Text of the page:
One travel classic I have occasionally looked for unsuccessfully is Richard Ford's "Handbook for Travellers to Spain," another nineteenth century publication, mostly because I have often seen it cited as a source of sensationalist distortion of the truth. There is a famous sentence from it, something like "A Spanish knife is for cutting bread and killing a man, and I advise my readers to have nothing to do with it."

Incidentally, Baedeker aside, travel writing seems to be something of a British genre, in its Travel Narrative form, at least. So one interesting question might be why - is it because the British make better or more prolific travel writers, or is it because we are more enthusiastic consumers of the genre?
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Old 15th September 2008, 09:32 PM   #10
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Ben, you should fire the camera operator for interrupting you like that

Just checked my copy of New Spaniards and it was indeed updated in 2006 - definitely worth a read.
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Old 15th September 2008, 09:49 PM   #11
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JohnRoss, did you know that Chrome is advising against visiting your site?
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Old 16th September 2008, 11:37 AM   #12
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I have a good selection of travel books about Spain (ancient and modern) and will dig them out to provide a bibliography, adding my subjective assessments of each. The discussion should be interesting!
Here is the bibliography promised. Please note my comments are very subjective: other readers will probably disagree with some of them.









Tales from the Alhambra, WashingtonIrving, 1830,
Romantic Moorish stories and myths

Gatherings from Spain, Richard Ford, 1846,
English romantic writer -historical interest only

Viaje a España, Théophile Gautier, 1850,
Spanish translation of French Romantic writer- historical interest only

Marching Spain, V.S. Pritchett, 1928,
First-class writer, good observations

The Face of Spain, Gerald Brenan, 1950,
Seminal study of Spain in the 20s and 30s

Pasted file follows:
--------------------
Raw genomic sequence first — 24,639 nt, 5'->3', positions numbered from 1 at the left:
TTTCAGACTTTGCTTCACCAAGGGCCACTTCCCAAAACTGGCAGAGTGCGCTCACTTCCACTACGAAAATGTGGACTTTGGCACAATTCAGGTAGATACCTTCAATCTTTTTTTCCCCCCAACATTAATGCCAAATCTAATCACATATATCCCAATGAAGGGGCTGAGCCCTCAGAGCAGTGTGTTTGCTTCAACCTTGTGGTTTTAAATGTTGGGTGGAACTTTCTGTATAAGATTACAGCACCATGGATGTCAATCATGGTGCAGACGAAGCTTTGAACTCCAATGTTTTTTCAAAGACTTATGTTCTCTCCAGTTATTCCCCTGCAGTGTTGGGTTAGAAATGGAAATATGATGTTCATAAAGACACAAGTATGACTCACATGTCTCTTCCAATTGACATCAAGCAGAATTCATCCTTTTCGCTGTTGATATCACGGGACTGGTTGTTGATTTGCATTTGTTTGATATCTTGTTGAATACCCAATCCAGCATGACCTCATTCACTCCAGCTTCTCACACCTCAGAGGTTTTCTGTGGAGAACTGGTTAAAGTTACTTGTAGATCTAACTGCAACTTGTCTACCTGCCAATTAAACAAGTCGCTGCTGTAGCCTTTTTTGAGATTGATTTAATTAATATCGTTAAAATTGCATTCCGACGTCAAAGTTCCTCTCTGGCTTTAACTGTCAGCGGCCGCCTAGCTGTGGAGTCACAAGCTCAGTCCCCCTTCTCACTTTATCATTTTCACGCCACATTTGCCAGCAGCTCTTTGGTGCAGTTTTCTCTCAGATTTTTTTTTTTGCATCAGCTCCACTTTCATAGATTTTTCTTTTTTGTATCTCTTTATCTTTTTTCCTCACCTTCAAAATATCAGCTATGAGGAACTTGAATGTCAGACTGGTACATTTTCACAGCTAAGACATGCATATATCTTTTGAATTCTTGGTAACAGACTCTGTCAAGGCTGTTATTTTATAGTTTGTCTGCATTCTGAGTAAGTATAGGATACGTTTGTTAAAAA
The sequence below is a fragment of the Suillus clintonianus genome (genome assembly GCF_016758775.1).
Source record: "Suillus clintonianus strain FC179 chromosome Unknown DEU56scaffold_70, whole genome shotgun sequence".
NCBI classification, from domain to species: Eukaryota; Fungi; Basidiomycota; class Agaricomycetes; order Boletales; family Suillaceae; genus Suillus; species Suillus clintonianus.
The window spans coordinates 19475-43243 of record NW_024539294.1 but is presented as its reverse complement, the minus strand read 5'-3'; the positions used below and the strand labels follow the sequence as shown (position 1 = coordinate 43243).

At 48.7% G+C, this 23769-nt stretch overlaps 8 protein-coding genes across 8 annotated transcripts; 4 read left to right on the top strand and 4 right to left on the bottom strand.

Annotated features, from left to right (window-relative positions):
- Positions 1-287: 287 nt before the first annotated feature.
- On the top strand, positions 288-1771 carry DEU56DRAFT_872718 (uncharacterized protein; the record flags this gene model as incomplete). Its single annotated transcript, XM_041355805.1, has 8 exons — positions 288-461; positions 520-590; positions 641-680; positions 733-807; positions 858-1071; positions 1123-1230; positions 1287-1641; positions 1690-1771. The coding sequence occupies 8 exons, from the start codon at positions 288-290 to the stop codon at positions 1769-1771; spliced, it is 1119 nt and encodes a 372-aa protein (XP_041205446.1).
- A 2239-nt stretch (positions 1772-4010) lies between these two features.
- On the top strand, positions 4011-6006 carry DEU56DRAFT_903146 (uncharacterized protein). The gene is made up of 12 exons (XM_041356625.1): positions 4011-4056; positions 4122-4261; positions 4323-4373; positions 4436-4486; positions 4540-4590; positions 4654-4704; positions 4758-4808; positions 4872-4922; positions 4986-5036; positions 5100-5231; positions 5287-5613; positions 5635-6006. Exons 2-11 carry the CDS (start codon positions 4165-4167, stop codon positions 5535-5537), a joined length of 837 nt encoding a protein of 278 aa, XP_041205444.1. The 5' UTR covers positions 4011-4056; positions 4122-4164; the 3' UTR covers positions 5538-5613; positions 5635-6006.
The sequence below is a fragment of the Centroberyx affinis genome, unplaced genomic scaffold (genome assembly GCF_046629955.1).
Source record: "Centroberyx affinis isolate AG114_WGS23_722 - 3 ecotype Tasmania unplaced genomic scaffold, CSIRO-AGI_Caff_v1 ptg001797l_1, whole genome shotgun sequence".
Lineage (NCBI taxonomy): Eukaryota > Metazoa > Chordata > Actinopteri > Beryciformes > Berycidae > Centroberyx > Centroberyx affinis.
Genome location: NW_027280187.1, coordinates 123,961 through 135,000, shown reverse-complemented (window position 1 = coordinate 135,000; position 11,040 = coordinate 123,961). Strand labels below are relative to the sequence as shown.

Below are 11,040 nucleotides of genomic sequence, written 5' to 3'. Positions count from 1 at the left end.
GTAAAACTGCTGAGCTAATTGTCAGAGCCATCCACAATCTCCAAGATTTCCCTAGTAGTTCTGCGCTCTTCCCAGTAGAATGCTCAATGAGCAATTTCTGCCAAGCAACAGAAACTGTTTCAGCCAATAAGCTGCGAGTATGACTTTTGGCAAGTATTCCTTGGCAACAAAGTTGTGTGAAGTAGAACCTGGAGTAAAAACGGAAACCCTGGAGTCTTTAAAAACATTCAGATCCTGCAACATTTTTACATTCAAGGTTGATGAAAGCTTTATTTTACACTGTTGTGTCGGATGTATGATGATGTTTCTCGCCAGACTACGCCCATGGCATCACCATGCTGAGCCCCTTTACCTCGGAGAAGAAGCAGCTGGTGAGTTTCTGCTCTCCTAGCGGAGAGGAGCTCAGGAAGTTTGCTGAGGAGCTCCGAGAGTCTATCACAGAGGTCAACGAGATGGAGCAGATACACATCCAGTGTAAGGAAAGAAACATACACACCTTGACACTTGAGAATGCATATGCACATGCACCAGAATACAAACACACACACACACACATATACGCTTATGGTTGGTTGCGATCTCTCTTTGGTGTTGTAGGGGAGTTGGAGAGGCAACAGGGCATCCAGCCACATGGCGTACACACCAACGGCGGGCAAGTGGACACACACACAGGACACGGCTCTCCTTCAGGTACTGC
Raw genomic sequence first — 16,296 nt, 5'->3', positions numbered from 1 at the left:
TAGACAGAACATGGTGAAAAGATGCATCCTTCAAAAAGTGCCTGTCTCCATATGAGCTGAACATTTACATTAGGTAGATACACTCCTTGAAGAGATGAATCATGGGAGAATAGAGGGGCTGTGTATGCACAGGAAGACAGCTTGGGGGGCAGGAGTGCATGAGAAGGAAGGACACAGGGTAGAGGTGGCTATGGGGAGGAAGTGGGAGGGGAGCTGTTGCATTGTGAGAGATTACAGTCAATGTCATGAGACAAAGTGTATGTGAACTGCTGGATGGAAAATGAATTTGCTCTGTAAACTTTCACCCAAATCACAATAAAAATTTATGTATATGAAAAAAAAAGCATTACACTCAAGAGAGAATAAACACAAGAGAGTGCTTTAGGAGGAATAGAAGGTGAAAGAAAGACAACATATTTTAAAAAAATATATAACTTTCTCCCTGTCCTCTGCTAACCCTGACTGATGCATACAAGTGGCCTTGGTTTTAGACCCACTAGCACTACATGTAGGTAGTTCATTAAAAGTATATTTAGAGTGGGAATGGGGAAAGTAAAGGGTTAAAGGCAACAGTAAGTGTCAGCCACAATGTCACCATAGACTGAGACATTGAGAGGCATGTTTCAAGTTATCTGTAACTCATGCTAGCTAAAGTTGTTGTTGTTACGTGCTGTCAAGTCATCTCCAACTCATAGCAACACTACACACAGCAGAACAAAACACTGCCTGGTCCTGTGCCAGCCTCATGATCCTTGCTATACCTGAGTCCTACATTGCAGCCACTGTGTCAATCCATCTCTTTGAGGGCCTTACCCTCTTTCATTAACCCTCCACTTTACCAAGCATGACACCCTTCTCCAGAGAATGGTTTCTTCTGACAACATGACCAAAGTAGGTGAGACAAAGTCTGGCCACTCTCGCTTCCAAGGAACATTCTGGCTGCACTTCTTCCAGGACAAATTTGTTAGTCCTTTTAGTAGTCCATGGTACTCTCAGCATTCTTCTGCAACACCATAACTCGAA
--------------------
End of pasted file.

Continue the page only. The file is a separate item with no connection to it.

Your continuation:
The People of the Sierra, Julian Pitt-Rivers, 1954,
Excellent seminal study of Grázalema in Franco's time

South from Granada, Gerald Brenan, 1957,
One of the seminal studies of Spain

Spain, Jan Morris, 1987,
Good travel writer- book a bit dated by now
.
A Guide to Andalusia, Michael Jacobs, 1990,
Excellent historical travelogue

Lorca's Granada, Ian Gibson, 1992,
Indispensable for lorquistas- boring for others

Culture Shock-Spain, Marie Louise Graff, 1992,
Good intro to Spanish culture

A Literary Companion-Spain, Jimmy Burns, 1994,
Reasonable- not great.

Between hopes and memories, Michael Jacobs, 1994,
Very good historical travelogue

The New Spaniards, John Hooper, 1995,
Good overview of modern Spain

A Traveller's History of Spain, Juan Lalaguna, 1996,
Good historical survey linked to places
.
Spanish Hours, Simon Courtauld, 1996,
Literary travelogue- reasonable but not great

Roads to Santiago, Cees Nooteboom, 1997,
One of the better "Camino" books

The Factory of Light, Michael Jacobs, 2003,
Well written book about everyday life in a Spanish village

The Alhambra, Robert Irwin, 2004,
Well researched, excellent counterpoint to Washington Irvine

Duende, Jason Webster, 2004,
Lightweight but knowledgeable pursuit of flamenco

Ghost of Spain, Giles Tremlett, 2006,
Excellent up-to-date overview of Spain and its phantoms

¡Guerra!, Jason Webster, 2007,
Lightweight record of Civil War, narrowly missed wastepaper bin.

To these should be added:

Iberia, (2 vols) James Michener (mid-60s)
First-class description of Spain and its people